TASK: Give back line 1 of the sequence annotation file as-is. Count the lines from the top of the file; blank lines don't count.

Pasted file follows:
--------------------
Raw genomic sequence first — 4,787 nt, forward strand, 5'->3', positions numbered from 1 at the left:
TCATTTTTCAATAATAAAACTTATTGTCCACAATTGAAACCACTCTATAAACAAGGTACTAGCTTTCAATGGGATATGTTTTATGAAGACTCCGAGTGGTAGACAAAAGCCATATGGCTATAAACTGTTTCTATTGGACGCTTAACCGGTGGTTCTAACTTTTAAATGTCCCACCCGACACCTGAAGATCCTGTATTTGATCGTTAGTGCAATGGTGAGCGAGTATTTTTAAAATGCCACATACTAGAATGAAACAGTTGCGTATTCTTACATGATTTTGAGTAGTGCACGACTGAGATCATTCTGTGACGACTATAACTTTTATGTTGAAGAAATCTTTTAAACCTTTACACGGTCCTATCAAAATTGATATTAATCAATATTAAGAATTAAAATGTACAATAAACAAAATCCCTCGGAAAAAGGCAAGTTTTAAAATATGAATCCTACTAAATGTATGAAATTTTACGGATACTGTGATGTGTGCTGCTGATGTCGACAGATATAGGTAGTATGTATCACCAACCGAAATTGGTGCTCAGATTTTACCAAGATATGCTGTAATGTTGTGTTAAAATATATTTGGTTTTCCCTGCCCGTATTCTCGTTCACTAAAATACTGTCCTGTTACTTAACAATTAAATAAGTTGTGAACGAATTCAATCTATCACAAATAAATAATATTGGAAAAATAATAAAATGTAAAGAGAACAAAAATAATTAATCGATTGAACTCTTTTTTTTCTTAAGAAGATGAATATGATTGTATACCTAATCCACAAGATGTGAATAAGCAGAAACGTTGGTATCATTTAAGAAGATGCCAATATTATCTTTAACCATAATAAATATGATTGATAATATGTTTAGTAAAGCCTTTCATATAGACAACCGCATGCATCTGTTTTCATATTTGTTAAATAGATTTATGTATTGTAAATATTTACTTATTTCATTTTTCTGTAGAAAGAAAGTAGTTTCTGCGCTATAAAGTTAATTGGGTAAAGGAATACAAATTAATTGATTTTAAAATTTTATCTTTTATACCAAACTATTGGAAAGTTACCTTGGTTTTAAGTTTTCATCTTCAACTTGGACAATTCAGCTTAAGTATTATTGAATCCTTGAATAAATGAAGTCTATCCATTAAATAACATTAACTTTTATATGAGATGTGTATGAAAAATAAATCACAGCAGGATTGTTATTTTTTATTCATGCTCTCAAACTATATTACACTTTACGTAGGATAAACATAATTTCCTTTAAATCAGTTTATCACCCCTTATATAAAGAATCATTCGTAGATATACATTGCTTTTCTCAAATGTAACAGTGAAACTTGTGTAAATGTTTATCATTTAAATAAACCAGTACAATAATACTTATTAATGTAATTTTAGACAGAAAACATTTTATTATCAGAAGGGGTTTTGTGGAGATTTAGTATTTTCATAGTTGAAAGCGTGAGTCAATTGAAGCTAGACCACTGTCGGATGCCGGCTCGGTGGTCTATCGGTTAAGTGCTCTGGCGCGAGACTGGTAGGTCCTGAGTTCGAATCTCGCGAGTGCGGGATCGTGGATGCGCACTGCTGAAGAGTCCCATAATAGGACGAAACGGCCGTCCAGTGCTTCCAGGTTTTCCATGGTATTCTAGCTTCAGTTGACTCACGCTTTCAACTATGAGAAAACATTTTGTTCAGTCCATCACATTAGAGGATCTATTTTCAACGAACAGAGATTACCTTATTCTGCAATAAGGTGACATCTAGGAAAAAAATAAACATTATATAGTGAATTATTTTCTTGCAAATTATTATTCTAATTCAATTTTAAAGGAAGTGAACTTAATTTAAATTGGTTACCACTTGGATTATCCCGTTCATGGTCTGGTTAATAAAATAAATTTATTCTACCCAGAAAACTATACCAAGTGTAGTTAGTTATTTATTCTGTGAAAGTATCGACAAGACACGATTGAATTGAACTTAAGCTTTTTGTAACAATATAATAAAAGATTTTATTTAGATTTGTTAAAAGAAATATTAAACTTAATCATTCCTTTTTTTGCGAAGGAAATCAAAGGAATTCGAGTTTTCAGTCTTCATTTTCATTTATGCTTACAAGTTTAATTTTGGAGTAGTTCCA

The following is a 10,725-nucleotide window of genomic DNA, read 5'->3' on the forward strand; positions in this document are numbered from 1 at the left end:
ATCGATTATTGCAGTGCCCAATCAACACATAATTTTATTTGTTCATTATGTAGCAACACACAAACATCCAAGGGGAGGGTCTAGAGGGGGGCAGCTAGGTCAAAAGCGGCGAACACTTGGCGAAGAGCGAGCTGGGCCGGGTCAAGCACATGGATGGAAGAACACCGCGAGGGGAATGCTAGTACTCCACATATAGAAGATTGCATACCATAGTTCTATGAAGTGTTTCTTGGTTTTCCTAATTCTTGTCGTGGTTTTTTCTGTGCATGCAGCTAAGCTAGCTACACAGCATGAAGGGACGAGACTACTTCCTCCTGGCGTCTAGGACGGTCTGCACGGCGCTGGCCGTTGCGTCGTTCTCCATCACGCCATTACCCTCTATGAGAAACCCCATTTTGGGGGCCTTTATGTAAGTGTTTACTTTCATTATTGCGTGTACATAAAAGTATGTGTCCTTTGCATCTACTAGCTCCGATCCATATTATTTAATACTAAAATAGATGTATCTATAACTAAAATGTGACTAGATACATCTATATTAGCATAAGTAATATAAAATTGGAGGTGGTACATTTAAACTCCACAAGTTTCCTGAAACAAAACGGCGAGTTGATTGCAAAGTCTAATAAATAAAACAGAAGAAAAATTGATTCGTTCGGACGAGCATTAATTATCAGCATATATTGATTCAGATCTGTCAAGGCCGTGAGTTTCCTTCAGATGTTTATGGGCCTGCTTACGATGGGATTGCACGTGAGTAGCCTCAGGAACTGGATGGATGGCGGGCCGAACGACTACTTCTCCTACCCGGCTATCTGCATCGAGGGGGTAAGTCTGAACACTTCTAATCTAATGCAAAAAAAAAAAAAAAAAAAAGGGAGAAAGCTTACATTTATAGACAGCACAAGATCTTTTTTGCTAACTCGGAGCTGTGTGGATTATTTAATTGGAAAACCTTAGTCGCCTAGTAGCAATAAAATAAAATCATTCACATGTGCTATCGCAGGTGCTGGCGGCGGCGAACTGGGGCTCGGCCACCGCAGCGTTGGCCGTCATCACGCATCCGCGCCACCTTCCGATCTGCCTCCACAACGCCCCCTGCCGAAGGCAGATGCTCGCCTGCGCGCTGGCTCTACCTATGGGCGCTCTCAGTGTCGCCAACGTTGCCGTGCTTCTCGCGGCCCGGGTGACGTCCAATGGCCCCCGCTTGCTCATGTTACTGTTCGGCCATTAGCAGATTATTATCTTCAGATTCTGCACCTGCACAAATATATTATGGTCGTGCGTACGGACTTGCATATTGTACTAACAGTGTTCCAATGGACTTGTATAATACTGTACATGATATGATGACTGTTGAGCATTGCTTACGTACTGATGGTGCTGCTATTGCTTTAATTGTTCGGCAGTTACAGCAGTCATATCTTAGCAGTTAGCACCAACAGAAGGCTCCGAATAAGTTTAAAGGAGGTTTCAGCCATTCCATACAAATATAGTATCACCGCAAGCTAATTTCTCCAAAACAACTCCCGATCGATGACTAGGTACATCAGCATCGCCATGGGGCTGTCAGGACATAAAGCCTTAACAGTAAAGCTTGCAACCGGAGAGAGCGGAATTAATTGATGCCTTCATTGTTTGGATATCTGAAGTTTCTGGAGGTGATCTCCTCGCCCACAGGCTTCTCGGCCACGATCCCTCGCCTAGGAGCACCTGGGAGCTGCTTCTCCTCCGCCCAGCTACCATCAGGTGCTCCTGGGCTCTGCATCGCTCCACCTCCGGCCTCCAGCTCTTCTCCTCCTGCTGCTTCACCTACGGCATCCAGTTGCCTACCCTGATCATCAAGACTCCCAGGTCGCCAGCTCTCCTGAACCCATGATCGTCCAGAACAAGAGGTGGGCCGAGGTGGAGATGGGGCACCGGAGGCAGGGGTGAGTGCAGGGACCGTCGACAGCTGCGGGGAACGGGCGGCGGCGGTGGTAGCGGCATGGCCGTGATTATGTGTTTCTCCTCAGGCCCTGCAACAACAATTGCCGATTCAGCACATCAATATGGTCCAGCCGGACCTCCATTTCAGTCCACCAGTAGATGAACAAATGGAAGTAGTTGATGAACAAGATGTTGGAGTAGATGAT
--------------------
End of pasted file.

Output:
Raw genomic sequence first — 4,787 nt, forward strand, 5'->3', positions numbered from 1 at the left: